Appropriate use of psychotropic medicines in adult social care

Page last updated: 3 November 2022
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Psychotropic medicines work in the brain. They affect behaviour, mood, consciousness, thoughts or perception. They are used to treat mental illness. Sometimes they are given to people to restrain or to control behaviour seen as challenging by others.

Examples of psychotropic medicines include:

  • antipsychotics
  • antidepressants
  • mood stabilisers
  • anxiolytics (benzodiazepines)
  • sedatives
  • antiepileptics.

You must make sure that people’s behaviour is not controlled by excessive or inappropriate use of medicines. Read S4.5 of our key lines of enquiry for adult social care:

  • S4.5 How does the service make sure that people’s behaviour is not controlled by excessive or inappropriate use of medicines?

People with dementia

Behavioural and psychological symptoms are often experienced by people living with dementia. These symptoms can include agitation, aggression, hallucinations and delusions.

Good practice recommendations recommend psychosocial and environmental interventions to reduce distress. For example, checking for and addressing pain, delirium or inappropriate care. Many people will experience an improvement in behavioural and psychological symptoms over a four to six week period. Read NICE NG97 Dementia: assessment, management and support for people living with dementia and their carers.

Antipsychotic medicines should only be used if people living with dementia are either:

  • at risk of harming themselves or others or
  • experiencing agitation, hallucinations or delusions that are causing them severe distress.

Risperidone is the only antipsychotic medicine licensed in the UK for treating behavioural and psychological symptoms in dementia for up to six weeks. Risperidone may be used for longer than six weeks, or other antipsychotics may be prescribed for people with behavioural and psychological symptoms in dementia. This is prescribing outside of the UK marketing authorisation. It is known as unlicensed or ‘off-label’ use. The prescriber should follow relevant professional guidance, taking full responsibility for the decision. The person (or those with authority to give consent on their behalf) should provide informed consent. This should be documented. Read the General Medical Council's Good practice in prescribing and managing medicines and devices for more information.

Antipsychotic medicines are more likely to cause side effects, harm and death for people living with dementia.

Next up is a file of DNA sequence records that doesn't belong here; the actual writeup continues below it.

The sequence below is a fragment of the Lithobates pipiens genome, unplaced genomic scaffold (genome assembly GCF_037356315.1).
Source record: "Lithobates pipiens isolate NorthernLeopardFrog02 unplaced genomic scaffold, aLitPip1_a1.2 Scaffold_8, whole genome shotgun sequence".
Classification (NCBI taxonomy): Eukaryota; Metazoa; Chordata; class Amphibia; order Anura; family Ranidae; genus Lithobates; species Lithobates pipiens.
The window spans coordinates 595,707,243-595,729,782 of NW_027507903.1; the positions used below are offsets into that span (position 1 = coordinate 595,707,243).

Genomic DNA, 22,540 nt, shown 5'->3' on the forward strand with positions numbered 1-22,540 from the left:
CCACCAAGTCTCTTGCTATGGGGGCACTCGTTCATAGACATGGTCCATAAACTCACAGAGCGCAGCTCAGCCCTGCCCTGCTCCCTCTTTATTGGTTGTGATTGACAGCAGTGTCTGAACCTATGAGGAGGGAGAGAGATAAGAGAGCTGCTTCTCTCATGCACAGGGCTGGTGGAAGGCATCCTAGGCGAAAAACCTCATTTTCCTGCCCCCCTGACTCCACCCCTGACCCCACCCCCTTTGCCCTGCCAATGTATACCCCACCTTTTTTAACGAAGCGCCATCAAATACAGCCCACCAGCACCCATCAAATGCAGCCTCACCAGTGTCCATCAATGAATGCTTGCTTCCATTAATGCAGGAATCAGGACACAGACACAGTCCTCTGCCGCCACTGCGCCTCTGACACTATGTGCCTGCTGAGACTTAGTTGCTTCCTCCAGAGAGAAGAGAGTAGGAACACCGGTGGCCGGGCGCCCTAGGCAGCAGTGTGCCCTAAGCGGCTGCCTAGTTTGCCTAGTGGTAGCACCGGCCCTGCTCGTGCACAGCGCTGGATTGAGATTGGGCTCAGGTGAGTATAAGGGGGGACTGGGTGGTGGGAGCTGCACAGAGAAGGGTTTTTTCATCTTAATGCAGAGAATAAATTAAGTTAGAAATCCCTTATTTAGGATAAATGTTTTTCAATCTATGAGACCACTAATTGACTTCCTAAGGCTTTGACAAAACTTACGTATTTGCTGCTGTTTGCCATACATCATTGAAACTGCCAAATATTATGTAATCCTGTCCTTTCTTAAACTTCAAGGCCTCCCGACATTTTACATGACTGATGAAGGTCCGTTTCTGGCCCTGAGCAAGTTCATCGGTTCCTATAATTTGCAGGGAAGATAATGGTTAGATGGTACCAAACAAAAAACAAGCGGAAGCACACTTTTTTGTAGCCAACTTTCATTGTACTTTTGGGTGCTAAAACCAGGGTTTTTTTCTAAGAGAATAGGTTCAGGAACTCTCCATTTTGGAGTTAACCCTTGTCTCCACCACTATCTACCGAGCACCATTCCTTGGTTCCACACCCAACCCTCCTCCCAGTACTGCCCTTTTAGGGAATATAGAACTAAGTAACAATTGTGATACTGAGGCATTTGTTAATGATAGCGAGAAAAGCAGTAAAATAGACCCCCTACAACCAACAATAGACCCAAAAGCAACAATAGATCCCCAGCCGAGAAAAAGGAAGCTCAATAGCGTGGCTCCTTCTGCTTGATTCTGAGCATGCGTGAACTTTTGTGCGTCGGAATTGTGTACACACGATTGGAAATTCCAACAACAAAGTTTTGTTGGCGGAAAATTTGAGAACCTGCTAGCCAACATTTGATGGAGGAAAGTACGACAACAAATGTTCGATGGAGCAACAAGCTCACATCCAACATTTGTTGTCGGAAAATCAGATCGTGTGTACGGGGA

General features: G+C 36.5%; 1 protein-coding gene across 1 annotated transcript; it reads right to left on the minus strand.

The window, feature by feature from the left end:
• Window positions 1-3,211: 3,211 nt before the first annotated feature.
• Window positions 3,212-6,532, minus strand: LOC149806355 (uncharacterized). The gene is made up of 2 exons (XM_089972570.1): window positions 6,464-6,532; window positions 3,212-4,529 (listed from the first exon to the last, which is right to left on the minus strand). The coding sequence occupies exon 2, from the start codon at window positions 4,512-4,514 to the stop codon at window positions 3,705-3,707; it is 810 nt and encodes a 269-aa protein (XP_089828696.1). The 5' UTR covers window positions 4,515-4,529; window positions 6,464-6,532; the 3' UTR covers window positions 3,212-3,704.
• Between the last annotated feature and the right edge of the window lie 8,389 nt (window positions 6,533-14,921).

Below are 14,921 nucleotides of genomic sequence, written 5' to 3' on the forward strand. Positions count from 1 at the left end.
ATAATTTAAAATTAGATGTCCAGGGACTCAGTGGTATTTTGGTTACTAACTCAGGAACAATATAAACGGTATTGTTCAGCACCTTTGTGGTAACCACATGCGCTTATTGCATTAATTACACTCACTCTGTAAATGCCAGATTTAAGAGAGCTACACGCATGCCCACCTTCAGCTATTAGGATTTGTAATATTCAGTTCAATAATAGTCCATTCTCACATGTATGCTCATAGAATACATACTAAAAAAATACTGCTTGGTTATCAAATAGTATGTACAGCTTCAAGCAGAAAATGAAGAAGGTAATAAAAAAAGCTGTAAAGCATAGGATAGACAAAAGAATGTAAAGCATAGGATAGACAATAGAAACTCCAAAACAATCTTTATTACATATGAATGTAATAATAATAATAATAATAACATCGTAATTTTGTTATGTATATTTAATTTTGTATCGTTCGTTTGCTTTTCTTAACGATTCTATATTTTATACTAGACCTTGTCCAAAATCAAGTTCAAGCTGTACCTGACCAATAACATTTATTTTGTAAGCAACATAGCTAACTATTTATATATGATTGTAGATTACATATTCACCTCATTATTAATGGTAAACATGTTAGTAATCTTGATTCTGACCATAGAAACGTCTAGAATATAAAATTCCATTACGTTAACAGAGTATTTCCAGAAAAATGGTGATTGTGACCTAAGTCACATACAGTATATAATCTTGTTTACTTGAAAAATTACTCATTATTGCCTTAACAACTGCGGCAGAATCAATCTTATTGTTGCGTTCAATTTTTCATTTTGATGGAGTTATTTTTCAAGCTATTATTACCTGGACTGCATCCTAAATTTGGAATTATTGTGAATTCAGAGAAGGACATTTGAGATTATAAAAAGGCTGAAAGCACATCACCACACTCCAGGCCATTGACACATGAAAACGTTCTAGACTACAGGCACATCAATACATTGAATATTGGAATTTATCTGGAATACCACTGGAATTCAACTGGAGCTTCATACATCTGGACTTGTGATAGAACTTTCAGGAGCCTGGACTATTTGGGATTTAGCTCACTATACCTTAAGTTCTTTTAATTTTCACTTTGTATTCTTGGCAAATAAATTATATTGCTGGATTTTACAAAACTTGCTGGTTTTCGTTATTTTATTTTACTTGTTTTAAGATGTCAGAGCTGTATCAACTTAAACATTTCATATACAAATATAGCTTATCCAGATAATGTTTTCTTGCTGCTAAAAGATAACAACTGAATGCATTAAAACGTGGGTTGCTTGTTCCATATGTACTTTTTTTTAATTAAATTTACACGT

People with a learning disability and autistic people

Psychotropic medicines are more likely to be taken by people with a learning disability and autistic people. These medicines may need regular monitoring. They can cause side effects that affect people's physical health.

Psychotropic medicines are sometimes used to control how a person behaves or to restrain them. This could be because staff do not know how to communicate with a person or to meet their needs to maintain a good quality of life. Psychotropic medicines should only be used as the least restrictive option. They must be included in a person-centred care plan.

STOMP stands for stopping overmedication of people with a learning disability and autistic people. STOMP is a national project to reduce prescribing and administration of psychotropic medicines. It is about helping people to stay well and have a good quality of life.

Psychotropic medicines should only be considered if:

Considerations for providers

  • Follow best practice recommendations and national guidelines. For example NICE NG10 Violence and aggression: short-term management in mental health, health and community settings.
  • Assess people’s capacity to make decisions about their medicines. This includes use of medicines outside of the UK marketing authorisation. Follow the principles of the Mental Capacity Act 2005 if necessary.
  • Act in a way that is proportionate, pragmatic and safe. Focus on the best interests of individuals.
  • Include when medicines might be used in person-centred behavioural care planning. Keep clear records of behaviour that staff find difficult to manage. Identify themes and triggers. Put environmental and psychological support in place to reduce distress, improve communication and quality of life. Using a medicine should be the least restrictive option.
  • Provide accessible medicines information. Explain the risks and benefits of taking a psychotropic medicine. This supports shared decision making.
  • If medicines are prescribed to be administered when required, make sure you have clear, person-centred guidance for staff. Explain when it might be needed and the expected outcome. Evaluate and record the outcome of giving a when required medicine to make sure it is having the required effect.
  • Make sure staff are knowledgeable about psychotropic medicines. Staff should be able to identify potential side effects from taking a medicine. Healthcare advice should be sought if needed.
  • Work collaboratively with healthcare staff and share information. Support people to access medicines reviews, physical health checks and therapeutic medicine monitoring.
  • Report the numbers of people who have had their behaviour was controlled or restrained by medicines. Use the adult social care provider information return.